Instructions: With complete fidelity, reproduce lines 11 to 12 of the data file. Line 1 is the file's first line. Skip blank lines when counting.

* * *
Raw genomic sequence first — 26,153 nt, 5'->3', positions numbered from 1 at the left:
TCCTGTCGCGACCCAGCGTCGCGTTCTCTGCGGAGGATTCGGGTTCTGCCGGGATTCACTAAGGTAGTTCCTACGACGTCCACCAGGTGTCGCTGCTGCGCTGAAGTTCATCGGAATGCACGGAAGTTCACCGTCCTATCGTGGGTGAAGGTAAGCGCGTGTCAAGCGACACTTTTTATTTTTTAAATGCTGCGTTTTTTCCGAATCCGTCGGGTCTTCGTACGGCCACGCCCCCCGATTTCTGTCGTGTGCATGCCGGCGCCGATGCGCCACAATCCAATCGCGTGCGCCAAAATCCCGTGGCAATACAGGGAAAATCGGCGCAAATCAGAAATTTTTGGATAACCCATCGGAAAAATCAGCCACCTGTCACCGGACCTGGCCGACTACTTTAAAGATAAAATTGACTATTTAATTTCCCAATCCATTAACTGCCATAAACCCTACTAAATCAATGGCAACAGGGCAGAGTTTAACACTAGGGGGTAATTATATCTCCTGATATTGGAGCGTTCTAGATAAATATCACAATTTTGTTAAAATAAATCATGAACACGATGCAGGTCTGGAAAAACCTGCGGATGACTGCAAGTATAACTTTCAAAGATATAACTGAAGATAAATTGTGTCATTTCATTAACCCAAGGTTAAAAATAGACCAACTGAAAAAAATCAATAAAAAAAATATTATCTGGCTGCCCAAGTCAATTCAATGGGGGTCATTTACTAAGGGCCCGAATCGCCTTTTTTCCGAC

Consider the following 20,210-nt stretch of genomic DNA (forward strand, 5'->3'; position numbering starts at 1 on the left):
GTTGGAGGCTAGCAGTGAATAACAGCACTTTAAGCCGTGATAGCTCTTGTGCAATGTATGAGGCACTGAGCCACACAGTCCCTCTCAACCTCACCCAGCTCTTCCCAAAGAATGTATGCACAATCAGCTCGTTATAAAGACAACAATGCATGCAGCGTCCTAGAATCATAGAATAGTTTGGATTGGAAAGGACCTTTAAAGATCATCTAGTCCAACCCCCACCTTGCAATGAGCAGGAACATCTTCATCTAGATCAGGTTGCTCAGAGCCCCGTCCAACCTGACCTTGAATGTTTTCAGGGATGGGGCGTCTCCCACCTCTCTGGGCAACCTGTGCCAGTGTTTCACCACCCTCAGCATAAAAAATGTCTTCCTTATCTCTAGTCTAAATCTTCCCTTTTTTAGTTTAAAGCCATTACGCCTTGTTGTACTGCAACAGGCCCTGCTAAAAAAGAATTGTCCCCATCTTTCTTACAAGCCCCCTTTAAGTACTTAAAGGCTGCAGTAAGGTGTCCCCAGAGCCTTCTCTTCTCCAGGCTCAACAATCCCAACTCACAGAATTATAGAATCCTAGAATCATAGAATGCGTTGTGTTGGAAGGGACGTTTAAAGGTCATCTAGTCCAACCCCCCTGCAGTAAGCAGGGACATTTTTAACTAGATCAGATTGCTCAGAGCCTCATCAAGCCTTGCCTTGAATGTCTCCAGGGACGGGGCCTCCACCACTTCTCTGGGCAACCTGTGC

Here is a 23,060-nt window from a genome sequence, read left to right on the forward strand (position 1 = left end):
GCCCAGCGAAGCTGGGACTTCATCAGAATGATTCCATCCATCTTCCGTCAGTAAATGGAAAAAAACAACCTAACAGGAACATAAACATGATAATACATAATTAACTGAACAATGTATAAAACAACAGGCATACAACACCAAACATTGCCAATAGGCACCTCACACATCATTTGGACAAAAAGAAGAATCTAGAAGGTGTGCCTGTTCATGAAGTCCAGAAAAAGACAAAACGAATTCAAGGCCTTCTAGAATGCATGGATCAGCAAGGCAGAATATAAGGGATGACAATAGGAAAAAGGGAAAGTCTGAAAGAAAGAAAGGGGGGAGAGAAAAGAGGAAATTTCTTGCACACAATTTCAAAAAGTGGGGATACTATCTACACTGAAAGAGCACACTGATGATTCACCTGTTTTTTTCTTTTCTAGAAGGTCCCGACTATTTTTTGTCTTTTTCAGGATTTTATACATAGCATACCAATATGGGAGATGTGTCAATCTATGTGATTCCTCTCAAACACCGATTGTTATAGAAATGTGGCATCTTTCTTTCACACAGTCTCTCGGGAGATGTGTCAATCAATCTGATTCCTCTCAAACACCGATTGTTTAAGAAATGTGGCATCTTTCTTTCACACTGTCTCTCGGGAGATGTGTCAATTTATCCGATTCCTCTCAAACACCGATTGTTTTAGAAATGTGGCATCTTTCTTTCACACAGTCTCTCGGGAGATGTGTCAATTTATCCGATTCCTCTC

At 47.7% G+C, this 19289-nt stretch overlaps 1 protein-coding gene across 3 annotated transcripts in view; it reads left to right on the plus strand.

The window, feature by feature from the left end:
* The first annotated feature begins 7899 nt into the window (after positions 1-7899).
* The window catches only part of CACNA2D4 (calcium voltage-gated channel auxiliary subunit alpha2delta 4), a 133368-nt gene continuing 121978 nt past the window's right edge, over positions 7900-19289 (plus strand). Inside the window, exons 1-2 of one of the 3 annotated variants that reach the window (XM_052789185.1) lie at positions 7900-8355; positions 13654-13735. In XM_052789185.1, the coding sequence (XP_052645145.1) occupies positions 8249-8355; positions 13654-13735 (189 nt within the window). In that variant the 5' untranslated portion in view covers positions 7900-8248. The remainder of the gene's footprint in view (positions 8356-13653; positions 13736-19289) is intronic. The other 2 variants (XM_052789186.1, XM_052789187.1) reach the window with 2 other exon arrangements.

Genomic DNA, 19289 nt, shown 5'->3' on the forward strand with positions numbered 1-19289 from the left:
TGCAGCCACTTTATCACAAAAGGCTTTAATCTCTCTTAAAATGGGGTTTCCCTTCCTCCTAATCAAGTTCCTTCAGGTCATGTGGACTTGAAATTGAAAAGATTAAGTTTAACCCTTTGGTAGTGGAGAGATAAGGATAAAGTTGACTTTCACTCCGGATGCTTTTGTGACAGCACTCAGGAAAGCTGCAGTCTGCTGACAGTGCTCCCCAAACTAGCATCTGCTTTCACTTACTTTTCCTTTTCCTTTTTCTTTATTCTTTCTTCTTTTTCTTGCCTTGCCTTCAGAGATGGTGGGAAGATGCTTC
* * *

Genomic DNA, 19289 nt, shown 5'->3' on the forward strand with positions numbered 1-19289 from the left:
TGCAGCCACTTTATCACAAAAGGCTTTAATCTCTCTTAAAATGGGGTTTCCCTTCCTCCTAATCAAGTTCCTTCAGGTCATGTGGACTTGAAATTGAAAAGATTAAGTTTAACCCTTTGGTAGTGGAGAGATAAGGATAAAGTTGACTTTCACTCCGGATGCTTTTGTGACAGCACTCAGGAAAGCTGCAGTCTGCTGACAGTGCTCCCCAAACTAGCATCTGCTTTCACTTACTTTTCCTTTTCCTTTTTCTTTATTCTTTCTTCTTTTTCTTGCCTTGCCTTCAGAGATGGTGGGAAGATGCTTC